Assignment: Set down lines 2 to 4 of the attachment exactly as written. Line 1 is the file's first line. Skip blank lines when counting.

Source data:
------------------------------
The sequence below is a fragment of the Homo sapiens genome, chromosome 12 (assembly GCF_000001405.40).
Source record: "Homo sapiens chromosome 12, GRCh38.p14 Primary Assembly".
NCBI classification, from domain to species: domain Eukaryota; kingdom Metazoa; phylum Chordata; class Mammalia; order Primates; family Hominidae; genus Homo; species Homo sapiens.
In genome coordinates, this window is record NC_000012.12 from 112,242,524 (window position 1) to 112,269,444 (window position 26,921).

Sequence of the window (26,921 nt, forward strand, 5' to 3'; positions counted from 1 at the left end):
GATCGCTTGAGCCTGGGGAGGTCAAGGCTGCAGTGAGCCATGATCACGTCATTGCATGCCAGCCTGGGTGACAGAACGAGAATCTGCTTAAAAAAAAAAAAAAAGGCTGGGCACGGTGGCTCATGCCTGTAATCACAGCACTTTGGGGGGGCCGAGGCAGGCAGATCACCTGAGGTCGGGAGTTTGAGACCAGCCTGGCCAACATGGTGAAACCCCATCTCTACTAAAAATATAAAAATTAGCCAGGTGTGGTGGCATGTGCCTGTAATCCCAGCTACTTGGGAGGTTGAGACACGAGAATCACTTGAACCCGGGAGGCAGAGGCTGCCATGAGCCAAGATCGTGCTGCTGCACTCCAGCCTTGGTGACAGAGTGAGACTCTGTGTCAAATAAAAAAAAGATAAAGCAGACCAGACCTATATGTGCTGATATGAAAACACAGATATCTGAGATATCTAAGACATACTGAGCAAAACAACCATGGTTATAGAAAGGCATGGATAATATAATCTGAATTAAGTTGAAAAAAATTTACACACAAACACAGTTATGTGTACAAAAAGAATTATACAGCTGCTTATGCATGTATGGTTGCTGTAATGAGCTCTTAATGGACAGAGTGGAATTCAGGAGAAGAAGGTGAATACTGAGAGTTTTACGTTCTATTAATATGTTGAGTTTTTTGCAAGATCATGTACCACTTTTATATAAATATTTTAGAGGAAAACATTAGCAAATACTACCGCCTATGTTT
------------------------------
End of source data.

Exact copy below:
Source record: "Homo sapiens chromosome 12, GRCh38.p14 Primary Assembly".
NCBI classification, from domain to species: domain Eukaryota; kingdom Metazoa; phylum Chordata; class Mammalia; order Primates; family Hominidae; genus Homo; species Homo sapiens.
In genome coordinates, this window is record NC_000012.12 from 112,242,524 (window position 1) to 112,269,444 (window position 26,921).